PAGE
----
• by bharlan ( 49602 ) on Thursday December 26, 2002 @12:04PM (#4960537) Homepage
    Here's something I wrote in 1999 that still seems to apply.

    If you are a monopoly, then everyone is a competitor. The key technology is the written contract, not software.

    • Any contract worth signing must have a booby-trap for the other guys.
    • Identify a hole in your market. Find a hungry company attempting to fill this hole, and let them have your exclusive endorsement for a few years. In return, they will sign a contract with a suicide clause. When you are ready to absorb this market into your own product line, you exploit the clause and they die.
    • If new technology moves too fast, then you must form a strategic alliance. Find other competitors with no interest in the new technology and get them to sign contracts endorsing your incompatible, vapor-ware alternative. You kill the new technology and burn the other competitors at the same time.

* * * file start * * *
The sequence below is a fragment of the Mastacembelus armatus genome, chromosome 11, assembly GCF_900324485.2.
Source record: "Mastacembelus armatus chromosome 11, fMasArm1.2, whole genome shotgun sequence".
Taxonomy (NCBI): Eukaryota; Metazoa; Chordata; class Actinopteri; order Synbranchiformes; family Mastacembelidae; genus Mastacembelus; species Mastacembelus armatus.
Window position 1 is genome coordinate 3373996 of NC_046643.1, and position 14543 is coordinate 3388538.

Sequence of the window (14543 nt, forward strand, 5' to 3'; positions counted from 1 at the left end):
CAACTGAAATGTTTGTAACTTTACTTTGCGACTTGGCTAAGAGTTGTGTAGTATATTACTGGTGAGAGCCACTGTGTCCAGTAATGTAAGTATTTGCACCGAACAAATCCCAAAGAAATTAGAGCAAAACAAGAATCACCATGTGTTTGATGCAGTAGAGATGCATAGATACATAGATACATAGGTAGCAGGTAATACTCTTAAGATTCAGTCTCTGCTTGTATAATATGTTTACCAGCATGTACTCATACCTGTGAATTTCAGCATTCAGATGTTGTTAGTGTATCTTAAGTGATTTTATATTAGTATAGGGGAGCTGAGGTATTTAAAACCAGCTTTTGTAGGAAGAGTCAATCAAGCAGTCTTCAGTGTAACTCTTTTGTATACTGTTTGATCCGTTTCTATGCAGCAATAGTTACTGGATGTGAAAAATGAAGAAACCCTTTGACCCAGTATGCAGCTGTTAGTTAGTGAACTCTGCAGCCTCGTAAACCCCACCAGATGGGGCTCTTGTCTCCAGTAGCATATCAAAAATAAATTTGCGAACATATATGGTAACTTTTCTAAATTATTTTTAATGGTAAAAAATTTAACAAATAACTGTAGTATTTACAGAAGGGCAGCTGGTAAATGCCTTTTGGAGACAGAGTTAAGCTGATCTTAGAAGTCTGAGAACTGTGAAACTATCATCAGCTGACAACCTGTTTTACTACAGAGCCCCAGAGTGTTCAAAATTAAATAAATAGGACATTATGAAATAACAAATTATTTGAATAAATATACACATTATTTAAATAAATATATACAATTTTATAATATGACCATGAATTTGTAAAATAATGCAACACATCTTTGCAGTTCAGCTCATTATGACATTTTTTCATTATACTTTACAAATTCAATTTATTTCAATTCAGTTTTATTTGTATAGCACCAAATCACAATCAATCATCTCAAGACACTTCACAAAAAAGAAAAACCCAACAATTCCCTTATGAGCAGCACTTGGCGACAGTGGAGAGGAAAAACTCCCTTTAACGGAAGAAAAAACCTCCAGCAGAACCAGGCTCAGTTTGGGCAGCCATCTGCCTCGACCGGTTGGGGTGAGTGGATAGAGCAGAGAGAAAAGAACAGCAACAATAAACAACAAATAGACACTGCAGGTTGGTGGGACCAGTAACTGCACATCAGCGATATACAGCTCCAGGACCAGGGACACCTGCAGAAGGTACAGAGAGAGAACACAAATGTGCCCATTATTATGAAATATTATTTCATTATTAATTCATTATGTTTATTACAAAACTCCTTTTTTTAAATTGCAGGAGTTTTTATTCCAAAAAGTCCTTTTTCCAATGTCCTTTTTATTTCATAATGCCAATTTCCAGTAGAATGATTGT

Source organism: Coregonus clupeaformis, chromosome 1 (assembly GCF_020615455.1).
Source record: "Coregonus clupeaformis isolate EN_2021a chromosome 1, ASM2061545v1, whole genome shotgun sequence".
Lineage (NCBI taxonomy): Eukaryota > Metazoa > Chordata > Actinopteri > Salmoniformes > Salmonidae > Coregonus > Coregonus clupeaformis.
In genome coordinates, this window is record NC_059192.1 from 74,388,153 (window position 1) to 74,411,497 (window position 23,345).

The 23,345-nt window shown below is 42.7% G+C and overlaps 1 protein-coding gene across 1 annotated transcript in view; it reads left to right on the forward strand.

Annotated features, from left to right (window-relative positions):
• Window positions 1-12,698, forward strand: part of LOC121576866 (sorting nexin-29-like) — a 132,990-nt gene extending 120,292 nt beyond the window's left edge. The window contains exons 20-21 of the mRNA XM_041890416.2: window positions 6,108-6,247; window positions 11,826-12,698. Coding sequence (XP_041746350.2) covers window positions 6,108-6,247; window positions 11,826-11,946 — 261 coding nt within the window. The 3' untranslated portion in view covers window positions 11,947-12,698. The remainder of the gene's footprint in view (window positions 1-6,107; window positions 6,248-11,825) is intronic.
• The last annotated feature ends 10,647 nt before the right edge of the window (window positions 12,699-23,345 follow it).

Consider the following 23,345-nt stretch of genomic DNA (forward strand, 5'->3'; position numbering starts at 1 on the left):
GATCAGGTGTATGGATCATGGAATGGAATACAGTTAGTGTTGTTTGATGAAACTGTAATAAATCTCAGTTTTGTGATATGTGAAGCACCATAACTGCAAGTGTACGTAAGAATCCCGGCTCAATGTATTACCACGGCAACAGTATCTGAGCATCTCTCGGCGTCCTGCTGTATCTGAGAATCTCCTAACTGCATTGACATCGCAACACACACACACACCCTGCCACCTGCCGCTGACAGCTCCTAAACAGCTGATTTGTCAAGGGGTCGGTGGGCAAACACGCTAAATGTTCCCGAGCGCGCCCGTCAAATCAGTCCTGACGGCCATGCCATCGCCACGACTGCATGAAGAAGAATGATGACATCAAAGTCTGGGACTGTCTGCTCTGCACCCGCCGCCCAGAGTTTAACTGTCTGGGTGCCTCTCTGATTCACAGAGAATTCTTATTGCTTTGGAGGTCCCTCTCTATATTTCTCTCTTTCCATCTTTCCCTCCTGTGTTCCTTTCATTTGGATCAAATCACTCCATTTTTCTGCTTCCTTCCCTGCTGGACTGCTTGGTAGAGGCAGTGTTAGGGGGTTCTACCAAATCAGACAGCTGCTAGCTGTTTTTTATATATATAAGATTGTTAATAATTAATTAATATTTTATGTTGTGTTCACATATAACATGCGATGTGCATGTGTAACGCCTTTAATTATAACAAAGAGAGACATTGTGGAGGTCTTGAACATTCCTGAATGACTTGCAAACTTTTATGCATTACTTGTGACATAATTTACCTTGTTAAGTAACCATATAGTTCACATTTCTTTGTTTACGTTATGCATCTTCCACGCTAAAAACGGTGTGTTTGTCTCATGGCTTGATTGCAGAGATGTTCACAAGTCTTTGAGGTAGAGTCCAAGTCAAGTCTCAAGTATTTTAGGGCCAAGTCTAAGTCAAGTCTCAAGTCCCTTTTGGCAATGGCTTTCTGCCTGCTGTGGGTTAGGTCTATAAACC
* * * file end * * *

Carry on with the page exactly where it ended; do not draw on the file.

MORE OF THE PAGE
• If a competing technology succeeds anyway, then remember that a monopoly has its privileges. Distribution channels must sell your weak products if they want the strong ones. Prevent the distribution of competing products. Such contracts are always confidential.
    • Non-disclosure agreements are an end in themselves. Anyone who asks about your long-term plans is a potential threat. Get such parties to sign agreements not to discuss the issue with anyone else. Tell them how you will vaporize all competing technologies they may have considered. They can't check your story with anyone else. They can't complain if they base decisions on misinformation.